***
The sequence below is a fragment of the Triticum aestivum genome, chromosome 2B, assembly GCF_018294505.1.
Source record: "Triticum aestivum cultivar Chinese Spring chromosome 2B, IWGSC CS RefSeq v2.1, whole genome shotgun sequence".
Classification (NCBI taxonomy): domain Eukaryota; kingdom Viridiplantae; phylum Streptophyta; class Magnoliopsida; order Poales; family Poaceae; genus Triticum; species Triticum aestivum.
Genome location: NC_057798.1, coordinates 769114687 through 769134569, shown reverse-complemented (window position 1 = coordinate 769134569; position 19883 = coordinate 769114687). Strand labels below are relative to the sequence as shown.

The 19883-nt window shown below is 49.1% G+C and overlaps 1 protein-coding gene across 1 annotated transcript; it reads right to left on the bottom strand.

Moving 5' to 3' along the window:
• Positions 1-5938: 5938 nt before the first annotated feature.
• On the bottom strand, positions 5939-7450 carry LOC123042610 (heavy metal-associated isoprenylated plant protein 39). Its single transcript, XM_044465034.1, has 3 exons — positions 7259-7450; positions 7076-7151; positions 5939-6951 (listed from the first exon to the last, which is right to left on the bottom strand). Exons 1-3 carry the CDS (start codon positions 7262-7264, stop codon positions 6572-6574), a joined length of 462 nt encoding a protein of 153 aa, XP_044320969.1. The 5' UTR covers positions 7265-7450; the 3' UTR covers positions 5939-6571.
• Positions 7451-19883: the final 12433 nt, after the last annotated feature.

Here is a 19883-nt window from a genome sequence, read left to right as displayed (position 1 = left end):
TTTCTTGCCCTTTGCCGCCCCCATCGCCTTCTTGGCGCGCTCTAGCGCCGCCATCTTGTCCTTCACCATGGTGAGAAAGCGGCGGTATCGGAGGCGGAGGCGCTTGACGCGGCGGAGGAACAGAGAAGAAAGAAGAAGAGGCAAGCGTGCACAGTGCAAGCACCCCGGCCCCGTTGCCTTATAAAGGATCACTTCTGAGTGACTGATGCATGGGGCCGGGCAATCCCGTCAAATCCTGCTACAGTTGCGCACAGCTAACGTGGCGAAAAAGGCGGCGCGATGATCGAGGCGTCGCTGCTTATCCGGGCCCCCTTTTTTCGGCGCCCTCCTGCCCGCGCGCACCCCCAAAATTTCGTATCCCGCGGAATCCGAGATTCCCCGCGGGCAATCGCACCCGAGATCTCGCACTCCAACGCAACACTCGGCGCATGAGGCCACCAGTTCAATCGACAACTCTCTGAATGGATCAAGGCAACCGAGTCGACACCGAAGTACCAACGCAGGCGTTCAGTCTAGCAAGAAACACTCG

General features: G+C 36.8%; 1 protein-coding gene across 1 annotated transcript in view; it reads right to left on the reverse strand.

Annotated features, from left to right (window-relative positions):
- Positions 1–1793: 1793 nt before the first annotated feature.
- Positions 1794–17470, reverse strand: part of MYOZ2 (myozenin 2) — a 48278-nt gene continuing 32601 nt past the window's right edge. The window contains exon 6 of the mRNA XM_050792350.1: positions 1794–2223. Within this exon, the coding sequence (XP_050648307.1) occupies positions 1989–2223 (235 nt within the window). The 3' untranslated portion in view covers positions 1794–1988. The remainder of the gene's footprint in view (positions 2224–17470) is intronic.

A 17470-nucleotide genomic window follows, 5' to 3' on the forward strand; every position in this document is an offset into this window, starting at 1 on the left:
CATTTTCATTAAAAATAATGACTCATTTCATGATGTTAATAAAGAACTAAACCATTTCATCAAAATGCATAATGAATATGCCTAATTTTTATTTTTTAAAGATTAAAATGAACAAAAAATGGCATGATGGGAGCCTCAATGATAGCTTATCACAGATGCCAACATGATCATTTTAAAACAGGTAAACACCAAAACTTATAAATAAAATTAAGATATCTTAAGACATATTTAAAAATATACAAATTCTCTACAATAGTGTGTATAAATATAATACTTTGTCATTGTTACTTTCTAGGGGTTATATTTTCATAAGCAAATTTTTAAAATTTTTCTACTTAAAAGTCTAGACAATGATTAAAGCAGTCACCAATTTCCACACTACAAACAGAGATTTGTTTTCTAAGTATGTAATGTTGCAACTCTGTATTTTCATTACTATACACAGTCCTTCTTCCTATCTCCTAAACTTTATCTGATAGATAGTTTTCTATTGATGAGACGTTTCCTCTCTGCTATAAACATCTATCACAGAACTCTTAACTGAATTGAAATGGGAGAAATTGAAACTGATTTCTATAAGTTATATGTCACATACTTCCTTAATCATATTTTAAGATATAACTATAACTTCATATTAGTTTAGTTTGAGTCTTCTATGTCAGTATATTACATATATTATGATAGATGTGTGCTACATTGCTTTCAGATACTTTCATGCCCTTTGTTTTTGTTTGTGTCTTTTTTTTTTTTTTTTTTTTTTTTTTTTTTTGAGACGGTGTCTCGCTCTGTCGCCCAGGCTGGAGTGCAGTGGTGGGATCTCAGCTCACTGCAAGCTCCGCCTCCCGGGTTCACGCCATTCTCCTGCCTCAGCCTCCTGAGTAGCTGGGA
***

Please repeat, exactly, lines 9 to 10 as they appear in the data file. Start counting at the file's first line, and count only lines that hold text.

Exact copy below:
• Positions 7451-19883: the final 12433 nt, after the last annotated feature.

Here is a 19883-nt window from a genome sequence, read left to right as displayed (position 1 = left end):